Diagnosis and staging

Oxford American handbook of oncology. Second Edition. Oxford University Press (2015)

Diagnosis and staging algorithms have been well described (NCCN Guidelines), and these should be followed closely in the majority of patients with known or suspected cancer.

The use of ultrasound, computerized tomography (CT), PET, and magnetic resonance imaging (MRI), as well as the performance of percutaneous (or transluminal) biopsy, allows the preoperative diagnosis of cancer to be made in most cases. These radiographic techniques may be interpreted to determine the clinical stage of a patient prior to surgical staging or therapy. Surgical procedures may be used for diagnostic and staging purposes, either before resection or to plan nonoperative therapy.

Although fine-needle aspiration and core biopsy often provide the diagnosis of cancer, it is important that the physician, pathologist, or radiologist performing these investigations direct their needle bearing in mind the possibility of tumor seeding.

Tumor seeding is not a problem with a fine-needle aspiration generally, but it may be more of a problem with core biopsy, especially with soft tissue sarcomas. Here, the needle track should be placed after discussion with the surgeon so that the needle track will be excised in the definitive surgery.

The surgeon may still be required to perform either an incisional or an excisional biopsy. In the former, compromise to the future definitive operation must not occur. The excisional biopsy should in many cases be carried out by the appropriate specialist who will be carrying out the definitive surgery. This applies particularly in melanoma where there is controversy over the excision margins (depending upon the depth of the melanoma).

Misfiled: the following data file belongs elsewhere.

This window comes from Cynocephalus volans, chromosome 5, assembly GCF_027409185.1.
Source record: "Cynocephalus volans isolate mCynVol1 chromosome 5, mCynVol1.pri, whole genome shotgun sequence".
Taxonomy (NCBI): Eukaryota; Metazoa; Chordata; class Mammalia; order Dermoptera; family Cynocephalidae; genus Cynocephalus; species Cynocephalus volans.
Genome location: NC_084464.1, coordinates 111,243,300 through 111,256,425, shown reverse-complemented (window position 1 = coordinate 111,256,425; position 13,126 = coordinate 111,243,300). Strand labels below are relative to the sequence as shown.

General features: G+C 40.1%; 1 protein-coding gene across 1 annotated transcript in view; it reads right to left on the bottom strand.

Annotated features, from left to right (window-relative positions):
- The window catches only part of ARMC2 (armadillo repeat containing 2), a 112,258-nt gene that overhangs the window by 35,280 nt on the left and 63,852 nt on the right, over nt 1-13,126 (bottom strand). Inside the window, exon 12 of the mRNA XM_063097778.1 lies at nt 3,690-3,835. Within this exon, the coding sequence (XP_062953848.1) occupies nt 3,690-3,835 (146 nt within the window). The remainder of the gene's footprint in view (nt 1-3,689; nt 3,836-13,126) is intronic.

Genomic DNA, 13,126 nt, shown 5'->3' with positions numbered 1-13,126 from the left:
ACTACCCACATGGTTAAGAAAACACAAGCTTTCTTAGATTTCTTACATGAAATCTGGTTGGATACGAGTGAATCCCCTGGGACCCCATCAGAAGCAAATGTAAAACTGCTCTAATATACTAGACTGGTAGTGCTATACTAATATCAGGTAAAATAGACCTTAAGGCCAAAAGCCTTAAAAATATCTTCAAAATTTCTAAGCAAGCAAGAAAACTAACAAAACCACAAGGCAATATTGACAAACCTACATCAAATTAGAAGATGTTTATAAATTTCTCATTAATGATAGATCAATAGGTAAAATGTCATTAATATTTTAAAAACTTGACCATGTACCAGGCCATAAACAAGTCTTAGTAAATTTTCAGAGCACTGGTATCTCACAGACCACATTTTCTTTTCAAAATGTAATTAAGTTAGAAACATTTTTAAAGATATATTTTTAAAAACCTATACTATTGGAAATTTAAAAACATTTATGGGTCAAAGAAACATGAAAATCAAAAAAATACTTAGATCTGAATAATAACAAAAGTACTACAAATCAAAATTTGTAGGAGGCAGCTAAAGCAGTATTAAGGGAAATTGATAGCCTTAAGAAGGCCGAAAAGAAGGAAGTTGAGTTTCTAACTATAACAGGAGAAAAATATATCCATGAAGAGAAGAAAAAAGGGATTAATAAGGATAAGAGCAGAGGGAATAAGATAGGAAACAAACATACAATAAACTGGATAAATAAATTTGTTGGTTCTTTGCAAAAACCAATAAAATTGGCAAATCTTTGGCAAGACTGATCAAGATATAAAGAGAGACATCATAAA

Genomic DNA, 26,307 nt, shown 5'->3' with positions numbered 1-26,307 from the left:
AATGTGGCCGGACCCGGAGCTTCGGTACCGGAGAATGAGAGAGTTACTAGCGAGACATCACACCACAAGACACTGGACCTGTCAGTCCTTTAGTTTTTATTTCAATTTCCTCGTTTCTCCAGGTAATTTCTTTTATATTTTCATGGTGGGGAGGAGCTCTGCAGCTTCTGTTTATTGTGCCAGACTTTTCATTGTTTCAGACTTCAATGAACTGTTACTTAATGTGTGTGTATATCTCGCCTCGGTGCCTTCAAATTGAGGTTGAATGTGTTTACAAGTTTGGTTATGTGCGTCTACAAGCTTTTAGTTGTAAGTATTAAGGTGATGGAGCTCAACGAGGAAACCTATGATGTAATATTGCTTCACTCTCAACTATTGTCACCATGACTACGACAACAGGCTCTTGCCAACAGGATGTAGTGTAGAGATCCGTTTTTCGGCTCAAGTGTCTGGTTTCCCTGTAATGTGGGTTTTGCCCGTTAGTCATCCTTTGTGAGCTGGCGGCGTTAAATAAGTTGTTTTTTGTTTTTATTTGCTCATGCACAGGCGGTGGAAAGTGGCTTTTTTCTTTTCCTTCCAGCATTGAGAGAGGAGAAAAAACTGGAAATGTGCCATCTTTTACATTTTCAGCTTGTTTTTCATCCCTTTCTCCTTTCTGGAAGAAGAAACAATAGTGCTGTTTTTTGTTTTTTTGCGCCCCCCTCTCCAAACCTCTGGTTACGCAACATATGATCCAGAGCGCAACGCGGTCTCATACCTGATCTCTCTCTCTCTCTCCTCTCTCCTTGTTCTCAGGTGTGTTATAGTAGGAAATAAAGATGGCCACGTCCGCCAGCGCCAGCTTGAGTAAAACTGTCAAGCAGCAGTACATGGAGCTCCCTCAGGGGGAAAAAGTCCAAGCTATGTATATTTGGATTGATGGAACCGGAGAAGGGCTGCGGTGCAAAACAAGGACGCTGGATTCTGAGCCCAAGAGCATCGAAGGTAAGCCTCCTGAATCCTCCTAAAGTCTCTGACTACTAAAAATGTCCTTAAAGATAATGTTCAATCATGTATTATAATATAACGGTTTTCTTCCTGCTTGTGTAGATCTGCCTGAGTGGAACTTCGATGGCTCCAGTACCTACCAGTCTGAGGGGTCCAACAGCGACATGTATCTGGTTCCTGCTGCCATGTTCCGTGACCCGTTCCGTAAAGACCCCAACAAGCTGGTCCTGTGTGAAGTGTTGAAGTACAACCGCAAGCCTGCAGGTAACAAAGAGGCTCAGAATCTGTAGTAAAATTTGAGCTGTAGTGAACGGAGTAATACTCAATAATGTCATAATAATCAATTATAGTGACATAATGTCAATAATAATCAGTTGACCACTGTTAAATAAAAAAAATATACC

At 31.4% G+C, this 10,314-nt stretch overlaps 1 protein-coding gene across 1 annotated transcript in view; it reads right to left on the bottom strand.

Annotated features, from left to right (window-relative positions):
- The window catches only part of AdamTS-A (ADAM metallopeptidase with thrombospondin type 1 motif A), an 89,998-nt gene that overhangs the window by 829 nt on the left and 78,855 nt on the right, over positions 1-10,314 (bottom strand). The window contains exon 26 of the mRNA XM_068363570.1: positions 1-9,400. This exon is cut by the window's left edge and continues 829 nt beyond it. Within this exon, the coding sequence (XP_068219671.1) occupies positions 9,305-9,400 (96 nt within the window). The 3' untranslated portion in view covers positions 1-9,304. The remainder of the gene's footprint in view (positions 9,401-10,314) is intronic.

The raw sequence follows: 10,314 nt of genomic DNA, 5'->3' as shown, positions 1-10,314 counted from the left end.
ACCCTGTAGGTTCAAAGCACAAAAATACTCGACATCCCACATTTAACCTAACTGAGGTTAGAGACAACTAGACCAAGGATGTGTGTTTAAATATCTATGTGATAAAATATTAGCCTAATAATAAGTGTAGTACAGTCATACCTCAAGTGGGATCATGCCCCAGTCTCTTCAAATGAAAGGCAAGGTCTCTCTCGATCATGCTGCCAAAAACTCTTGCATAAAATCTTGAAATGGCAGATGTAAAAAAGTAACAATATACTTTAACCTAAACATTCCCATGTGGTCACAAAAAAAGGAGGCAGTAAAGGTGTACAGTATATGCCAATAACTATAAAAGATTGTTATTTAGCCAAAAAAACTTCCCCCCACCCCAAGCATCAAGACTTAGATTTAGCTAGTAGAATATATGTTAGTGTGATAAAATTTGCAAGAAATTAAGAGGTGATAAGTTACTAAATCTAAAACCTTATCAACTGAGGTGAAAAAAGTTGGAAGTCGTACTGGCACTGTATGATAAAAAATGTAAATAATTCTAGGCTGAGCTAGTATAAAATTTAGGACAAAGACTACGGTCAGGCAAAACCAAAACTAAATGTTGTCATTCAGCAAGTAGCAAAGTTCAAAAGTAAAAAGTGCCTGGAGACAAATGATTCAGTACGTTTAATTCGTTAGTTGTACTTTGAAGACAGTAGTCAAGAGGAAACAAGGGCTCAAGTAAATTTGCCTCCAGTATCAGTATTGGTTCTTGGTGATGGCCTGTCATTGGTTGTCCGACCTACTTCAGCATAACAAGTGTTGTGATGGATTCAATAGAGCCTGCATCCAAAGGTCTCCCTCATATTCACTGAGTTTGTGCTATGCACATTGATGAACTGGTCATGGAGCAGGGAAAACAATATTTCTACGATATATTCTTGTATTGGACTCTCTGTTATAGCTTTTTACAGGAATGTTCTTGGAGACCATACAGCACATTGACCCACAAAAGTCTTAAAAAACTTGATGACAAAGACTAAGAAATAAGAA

When taking biopsies for diagnostic purposes, the surgeon should be aware of the quantity required for diagnosis and the appropriate conditions for storage of the biopsy. Tissue samples will need to be sent “fresh” if electron microscopy or other specialized stains or cytogenetics are required.

Some pathologic evaluations (such as receptor expression) require a certain minimum amount of tissue, and aspiration specimens for cytologic analysis may be inadequate. Diagnostic surgical procedures may provide specimens other than the primary tumor, including the adjacent lymph nodes, to stage the tumors most effectively.

A variety of surgical procedures may be used to effectively stage patients before resection or before induction therapy, or to plan definitive or palliative nonoperative therapy. For example, mediastinoscopy may be used to assess mediastinal lymph node involvement in patients with lung cancer, to determine whether resection (stages I or II), induction chemotherapy followed by resection (stage IIIA), or chemoradiotherapy (stage IIIB) should be used.

MIS procedures, such as laparoscopy or thoracoscopy, are also used in the diagnosis and staging of malignancy. Although image-directed biopsy can give a diagnosis in a large proportion of patients, some areas are not easily amenable.

MIS may be used for staging the following malignancies before definitive surgery: esophageal cancer, gastric cancer, pancreatic cancer, liver cancer, prostatic cancer, and ovarian cancer.

Sentinel node biopsy

Sentinel node biopsy is a minimally invasive technique that has been used for several years for patients with breast cancer or melanoma.

After injection of the primary tumor with a dye or a radioisotope, the “sentinel” lymph node (that which would be most likely to harbor metastatic disease) is identified and removed. Thereafter, if the gland is positive (on frozen section), the surgeon will proceed to complete resection of the regional nodes.


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